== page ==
Professor Marcus Pembrey, FMedSci

Doctor of Science
Tuesday 17 July 2018 - Orator: Professor Nicholas Timpson


From Darwin’s “gemmules” through to the “pangenesis” of de Vries and the “genes” of Johannsen and Bateson, the study of genetics has been faced with a problem – the development of complexity in light of a shared and single code. This and the undisputed presence of traits which do not follow the simple rules of Mendelian genetics, prompted the quest for an understanding of alternative routes to physical form including epi-genetic phenomena. i.e. factors which act on genetic code rather than being prescribed by the letters within it.   

Whilst most early efforts to show the potential for environmental stimuli to act on the development of subsequent generations failed, analysis of outcomes showing a tendency for adaptation yielded signs that genetic events other than mutation alone could shape physiology. In the 1950s, Conrad Waddington saw these events as the environment “canalising” otherwise fixed developmental trajectories and this line of investigation opened the door for attempts to understand non-standard patterns of inheritance.

In this area of contentious and exciting research, Professor Pembrey has taken a leading role. Amongst studies tracking the association of environmental insults in generations of human cohort studies and in charting the unexpected persistence of effects appearing to prepare offspring for the world, Professor Pembrey is probably best known for his work characterising the genetic and epigenetic underpinnings of Angelman syndrome. In this case, the independent identification of the same genetic mutation in families affected by two markedly different disorders threw up a peculiar problem – seemingly identical genetic contributions to separate clinical conditions. What followed was an expert act of observation and detective work unpicking the aetiology of the Angelman and Prada Willi syndromes. Working with those responsible for the description of the reciprocal disorder, Professor Pembrey and colleagues were able to show that it is actually a combination of epigenetics and the parental origin of the mutation in question that is fundamental to the definition of this pathology.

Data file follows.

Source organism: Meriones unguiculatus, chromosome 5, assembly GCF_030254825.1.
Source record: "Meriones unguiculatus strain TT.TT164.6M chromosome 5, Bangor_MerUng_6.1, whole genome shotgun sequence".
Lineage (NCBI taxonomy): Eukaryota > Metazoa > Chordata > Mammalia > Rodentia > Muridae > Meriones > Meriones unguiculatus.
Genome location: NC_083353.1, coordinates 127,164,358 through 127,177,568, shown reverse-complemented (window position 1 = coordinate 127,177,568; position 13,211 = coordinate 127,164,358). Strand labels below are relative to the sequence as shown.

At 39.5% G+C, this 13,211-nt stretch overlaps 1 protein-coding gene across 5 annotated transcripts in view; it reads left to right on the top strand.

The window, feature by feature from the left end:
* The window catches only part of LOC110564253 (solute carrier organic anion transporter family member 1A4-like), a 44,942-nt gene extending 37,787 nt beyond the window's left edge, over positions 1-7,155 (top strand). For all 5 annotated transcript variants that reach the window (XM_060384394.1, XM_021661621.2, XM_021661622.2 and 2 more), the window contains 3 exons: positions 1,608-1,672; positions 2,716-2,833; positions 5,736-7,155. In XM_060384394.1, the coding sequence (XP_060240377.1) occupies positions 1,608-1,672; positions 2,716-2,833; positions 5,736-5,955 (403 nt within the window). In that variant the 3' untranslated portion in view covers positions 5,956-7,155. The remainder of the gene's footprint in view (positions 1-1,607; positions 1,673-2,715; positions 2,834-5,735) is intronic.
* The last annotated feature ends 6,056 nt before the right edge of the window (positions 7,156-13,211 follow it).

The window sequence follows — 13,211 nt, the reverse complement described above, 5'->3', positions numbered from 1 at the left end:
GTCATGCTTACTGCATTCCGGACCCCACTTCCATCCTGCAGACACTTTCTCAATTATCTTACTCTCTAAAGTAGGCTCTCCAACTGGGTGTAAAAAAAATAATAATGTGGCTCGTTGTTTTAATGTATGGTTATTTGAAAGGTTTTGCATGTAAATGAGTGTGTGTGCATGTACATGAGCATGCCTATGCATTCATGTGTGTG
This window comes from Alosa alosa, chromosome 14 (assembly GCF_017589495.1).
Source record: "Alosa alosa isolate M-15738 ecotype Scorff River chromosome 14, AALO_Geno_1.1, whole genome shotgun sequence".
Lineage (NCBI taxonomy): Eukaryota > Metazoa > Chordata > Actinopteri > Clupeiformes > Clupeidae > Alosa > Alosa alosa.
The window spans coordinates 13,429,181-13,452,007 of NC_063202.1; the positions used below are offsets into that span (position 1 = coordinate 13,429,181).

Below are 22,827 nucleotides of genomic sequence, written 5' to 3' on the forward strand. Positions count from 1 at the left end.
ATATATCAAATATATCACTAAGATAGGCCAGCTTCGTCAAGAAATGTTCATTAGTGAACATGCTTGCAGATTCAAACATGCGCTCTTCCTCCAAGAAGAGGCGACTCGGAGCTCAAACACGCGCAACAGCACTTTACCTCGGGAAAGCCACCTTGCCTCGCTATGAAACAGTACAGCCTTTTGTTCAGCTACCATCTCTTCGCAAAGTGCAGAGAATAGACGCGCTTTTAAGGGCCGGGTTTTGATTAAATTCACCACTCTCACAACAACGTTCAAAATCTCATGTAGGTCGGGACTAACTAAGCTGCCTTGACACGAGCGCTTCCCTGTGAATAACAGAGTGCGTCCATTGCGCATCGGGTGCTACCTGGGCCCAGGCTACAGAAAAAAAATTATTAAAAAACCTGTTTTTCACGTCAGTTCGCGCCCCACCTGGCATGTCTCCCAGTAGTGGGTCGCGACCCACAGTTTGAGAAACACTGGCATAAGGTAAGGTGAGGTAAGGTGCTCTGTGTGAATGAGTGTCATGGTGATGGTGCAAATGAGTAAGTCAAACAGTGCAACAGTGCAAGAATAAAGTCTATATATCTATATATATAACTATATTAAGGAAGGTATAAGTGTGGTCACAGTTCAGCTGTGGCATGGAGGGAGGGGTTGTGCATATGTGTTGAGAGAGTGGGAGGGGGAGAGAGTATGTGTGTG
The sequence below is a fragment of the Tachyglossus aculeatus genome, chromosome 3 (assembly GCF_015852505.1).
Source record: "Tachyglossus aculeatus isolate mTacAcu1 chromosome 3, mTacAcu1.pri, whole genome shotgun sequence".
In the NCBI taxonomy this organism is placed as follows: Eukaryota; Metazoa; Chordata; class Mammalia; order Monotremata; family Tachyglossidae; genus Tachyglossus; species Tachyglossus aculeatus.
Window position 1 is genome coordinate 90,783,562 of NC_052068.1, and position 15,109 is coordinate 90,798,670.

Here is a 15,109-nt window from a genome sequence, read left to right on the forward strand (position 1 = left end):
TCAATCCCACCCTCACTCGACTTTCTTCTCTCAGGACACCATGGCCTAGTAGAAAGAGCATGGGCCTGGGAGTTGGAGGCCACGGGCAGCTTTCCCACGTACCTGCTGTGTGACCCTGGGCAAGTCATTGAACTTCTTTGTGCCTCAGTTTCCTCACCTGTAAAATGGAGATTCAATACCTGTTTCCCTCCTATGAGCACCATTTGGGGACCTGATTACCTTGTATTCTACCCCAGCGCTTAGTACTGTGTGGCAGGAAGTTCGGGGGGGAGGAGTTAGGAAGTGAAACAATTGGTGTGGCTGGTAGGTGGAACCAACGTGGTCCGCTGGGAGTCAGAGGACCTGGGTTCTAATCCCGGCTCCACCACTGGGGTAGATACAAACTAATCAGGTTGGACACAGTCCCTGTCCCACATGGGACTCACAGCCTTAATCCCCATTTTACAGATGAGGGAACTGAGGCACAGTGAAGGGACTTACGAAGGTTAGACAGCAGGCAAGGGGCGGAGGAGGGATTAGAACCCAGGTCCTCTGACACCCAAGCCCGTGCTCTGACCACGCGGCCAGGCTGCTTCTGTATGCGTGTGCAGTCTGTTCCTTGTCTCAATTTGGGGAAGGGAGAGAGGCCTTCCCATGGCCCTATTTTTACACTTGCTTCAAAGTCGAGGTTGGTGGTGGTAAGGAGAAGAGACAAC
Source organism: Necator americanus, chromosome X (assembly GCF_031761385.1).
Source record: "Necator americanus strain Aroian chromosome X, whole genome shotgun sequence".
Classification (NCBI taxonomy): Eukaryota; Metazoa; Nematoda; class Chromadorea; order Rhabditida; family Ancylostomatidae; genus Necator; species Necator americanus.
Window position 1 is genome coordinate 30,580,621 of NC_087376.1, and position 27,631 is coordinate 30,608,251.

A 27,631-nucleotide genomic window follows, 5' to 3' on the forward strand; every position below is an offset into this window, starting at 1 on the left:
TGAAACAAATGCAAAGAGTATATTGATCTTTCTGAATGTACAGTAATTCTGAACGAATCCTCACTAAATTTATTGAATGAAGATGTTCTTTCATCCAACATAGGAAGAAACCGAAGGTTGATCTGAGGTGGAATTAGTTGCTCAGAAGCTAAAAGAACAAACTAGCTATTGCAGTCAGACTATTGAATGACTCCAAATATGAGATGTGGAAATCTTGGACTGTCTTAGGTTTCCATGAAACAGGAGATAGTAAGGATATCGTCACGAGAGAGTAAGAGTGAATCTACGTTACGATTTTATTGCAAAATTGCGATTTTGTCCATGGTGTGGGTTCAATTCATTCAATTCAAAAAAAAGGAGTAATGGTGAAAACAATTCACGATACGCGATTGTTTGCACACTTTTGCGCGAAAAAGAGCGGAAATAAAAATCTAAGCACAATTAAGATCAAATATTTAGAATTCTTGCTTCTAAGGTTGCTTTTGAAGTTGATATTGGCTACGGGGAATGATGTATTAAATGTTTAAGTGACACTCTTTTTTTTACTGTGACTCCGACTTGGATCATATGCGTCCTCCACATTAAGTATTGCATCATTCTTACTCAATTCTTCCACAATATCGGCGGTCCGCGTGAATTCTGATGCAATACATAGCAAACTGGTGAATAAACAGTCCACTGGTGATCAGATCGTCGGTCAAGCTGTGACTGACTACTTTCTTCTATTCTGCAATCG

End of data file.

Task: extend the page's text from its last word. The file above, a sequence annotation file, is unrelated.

Professor Pembrey was born in Sussex, educated at Hurstpierpoint College and went on to read medicine at Guy’s Hospital Medical School. As a medical student his interests in human genetics were consolidated by the discovery that his family’s mild anaemia was due to a form of beta thalassaemia – and also by the idea of reactivating foetal haemoglobin as a potential remedy for thalassaemia major.

Inspired by the likes of Paul Polani at Guy’s, Professor Pembrey went on to a post graduate position at the University of Liverpool at the Nuffield Unit of Medical Genetics under the guidance of Cyril Clarke and where he was able to pursue his interested in haemoglobinopathy with David Weatherall. This took him to Saudi Arabia to study benign sickle cell disease before being appointed to head up the new Mothercare Unit of Paediatric Genetics at the UCL Great Ormond Street Institute of Child Health. Here he went on to pursue other complex health outcomes, the first of which being Fragile X syndrome – a difficult, deleterious and non-predictable triplet expansion on the X chromosome.  

Important to Bristol and close to my heart, Professor Pembrey played a critical role in the inception and development of what is still the premier birth cohort in the world. Having met his long-standing friend and colleague, Jean Golding… 

…at a meeting in Athens in 1988, he became a driving force in the Avon Longitudinal Study of Parents and Children (“Children of the 90s”). He was instrumental in the collection of samples needed for later genetics studies – a huge undertaking at the time both practically and ethically and one which set a precedent for many investigations to follow.

Professor Pembrey has left a legacy with studies like this, but also from activity in the media and through his heavy involvement in European and International genetics societies, educational initiatives and as advisor in genetics to the Chief Medical Officer for the UK’s Department of Health. That said, he of course maintains an active research portfolio, focusing on trans and inter-generational effects of environmental exposure and will continue to shape science in Bristol and elsewhere.

These and numerous other achievements are only superseded by an obvious and unquenching thirst for scientific endeavour and with this – a sense of fun and energy in the process. Professor Pembrey has done all of this and is also proud to be part of a wonderful family with his wife Heather, two children (Lucy and Adam) and 5 grand-children in on the action.

It is a privilege to be here today to witness this honorary degree and to recount this extraordinary and continuing career.

Vice-Chancellor, I present to you Marcus Edred Pembrey as eminently worthy of the degree of Doctor of Science honoris causa.

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